Inflation impact: Pricey palm oil dents Manapparai murukku trade

Manufacturers are hit by shortage in supplies and increased cost

Updated - June 01, 2022 03:40 pm IST

Published - May 24, 2022 07:21 pm IST - MANAPPARAI

At present, Manapparai murukku makers are worried about surviving inflation than obtaining the GI tag

At present, Manapparai murukku makers are worried about surviving inflation than obtaining the GI tag | Photo Credit: M. Moorthy

Watch | How palm oil shortage has impacted the Manapparai murukku trade

So what if the Manapparai murukku is in the list of 24 unique products of the State, awaiting Geographical Indication (GI) tag? The murukku makers in the town, located on the Tiruchi-Dindigul highway, would rather talk about surviving inflation than getting the tag.

The crunchy, bite-sized delicacy, usually made with a hand-mixed rice flour dough seasoned with whole and powdered spices, is a popular enterprise here. Right now, however, no one knows for how long survival will be possible.

Many among the murukku makers stare at the ignominy of being edged out of the trade. The impact on the food sector caused by Indonesia’s ban on palm oil exports until a week ago due to domestic shortage, was felt rather strongly in Manapparai, where it is in great demand. The reverberations are still being felt.

Palm oil from Indonesia is considered to be both economical and storage-friendly as it can be stored for up to a month. Large-scale manufacturers are the worst-hit by the shortage in supplies. “A 15-litre tin of palm oil costs nearly ₹2,300 today, up from ₹900 just a few months ago,” said M. Muthupandi, of M.P.M. Murukku, in Annavi Nagar, Manapparai. “We could have coped with incremental price rises, but not an overnight inflation like this,” he said. His family-run factory, in business since 1951, supplies murukkus to 150 stores in a 40-km radius around the town.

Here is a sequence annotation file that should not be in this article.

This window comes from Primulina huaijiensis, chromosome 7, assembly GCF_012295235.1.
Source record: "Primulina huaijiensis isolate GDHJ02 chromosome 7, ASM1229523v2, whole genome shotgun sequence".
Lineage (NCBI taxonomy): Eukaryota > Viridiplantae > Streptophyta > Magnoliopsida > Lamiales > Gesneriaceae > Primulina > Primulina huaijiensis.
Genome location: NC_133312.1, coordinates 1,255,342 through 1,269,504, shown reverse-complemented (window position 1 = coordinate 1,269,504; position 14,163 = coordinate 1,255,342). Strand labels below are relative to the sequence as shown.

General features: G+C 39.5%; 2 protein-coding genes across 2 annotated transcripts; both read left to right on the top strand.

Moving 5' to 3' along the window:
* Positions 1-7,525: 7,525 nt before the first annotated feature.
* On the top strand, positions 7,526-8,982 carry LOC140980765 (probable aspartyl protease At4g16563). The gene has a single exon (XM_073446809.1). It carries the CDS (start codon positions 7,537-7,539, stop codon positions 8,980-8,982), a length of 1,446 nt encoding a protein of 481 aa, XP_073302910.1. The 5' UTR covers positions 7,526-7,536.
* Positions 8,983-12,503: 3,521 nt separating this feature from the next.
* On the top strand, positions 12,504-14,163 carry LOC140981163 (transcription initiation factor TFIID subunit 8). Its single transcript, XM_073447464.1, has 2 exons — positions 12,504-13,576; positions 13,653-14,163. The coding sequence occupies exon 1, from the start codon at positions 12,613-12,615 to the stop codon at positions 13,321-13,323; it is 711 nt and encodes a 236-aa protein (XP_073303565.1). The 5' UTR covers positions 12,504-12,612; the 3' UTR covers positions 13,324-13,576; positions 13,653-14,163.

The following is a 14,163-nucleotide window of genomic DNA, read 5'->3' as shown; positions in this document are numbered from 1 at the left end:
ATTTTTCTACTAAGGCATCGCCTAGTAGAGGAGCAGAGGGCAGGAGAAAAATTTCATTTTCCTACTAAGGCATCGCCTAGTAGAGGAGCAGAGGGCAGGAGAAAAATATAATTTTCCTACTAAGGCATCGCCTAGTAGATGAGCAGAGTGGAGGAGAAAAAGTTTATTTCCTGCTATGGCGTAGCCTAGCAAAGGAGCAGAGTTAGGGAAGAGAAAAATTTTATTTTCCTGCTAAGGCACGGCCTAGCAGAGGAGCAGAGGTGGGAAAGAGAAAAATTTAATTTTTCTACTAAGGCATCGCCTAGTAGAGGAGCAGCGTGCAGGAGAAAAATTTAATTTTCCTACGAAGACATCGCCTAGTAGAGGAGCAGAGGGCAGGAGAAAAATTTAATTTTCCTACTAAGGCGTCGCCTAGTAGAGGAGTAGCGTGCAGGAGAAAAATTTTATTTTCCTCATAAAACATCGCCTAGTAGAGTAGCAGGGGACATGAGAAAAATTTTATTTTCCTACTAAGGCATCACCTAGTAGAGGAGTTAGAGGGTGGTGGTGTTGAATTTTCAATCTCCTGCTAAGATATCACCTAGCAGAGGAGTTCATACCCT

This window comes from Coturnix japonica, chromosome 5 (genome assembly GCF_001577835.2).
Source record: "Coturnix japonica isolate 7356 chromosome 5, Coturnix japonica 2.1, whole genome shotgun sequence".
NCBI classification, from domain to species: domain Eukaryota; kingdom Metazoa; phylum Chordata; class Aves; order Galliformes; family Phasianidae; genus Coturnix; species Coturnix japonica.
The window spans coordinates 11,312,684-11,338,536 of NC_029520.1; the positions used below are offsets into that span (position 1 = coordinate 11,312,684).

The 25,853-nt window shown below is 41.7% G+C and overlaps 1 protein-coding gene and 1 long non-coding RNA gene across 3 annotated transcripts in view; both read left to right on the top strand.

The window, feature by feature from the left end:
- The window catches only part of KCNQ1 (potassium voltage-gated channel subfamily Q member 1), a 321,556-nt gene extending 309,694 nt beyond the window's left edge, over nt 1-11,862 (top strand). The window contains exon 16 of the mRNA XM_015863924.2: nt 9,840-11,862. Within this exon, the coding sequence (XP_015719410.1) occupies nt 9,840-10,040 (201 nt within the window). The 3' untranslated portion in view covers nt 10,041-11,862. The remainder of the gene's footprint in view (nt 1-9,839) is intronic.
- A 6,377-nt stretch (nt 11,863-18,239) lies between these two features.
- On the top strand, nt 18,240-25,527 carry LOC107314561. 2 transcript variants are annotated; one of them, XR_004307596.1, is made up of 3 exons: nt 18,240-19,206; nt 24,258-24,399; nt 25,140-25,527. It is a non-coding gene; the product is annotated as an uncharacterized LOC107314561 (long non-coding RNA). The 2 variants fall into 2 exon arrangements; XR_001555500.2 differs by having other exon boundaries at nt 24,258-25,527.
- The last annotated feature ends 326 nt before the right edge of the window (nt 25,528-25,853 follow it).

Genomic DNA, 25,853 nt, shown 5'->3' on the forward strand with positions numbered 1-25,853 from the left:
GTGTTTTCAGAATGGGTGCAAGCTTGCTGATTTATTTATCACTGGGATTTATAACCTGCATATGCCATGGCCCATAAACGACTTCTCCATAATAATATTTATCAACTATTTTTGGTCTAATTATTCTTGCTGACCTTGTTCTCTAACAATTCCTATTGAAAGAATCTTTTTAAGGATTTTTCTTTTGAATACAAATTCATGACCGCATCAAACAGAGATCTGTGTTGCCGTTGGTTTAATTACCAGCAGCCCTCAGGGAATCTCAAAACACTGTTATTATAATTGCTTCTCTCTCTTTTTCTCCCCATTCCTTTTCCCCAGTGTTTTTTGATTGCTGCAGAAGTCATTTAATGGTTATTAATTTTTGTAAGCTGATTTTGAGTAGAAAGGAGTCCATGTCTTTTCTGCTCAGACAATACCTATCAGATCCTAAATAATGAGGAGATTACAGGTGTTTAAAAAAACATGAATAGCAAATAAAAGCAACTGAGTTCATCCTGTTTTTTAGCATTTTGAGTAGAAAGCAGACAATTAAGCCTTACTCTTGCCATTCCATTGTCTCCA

Cottage industries are as much affected. The snack makers, having decades of experience, are keeping their fingers crossed. At one such unit, a worried Panchavarnam, 36, dips the edge of the soft rice flour dough lightly in oil before packing it into the ural and pressing out small circles on to a wooden paddle. When around 10 are ready, she tips them into the circular iron frying pan filled with up to 40 litres of heated oil, as a colleague turns them over regularly with the help of a hooked metal stick.

“I have been frying murukkus since the age of seven; my husband too is in the same line of work. I can press out up to 5,000 murukkus on a busy day. At least 500 families are engaged in the murukku business,” Ms. Panchavarnam told The Hindu.

“It is sad to see factories struggle with oil worries, while retailers and labourers in this sector have somehow managed to continue as before. Earlier, we were able to procure palm oil tins on credit, now dealers insist on down payments, which has affected our cash flow significantly,” said Mr. Muthupandi.

On the highway, a packet of 10 murukkus costs ₹25, up from ₹20 not so long ago. “The only way to stay in business is to pass on some of our costs to the customer. We have had to cut corners too, such as reducing labour and the working hours, because the market is still waiting to pick up after lockdown,” said I. James, proprietor of two murukku and tea stalls.

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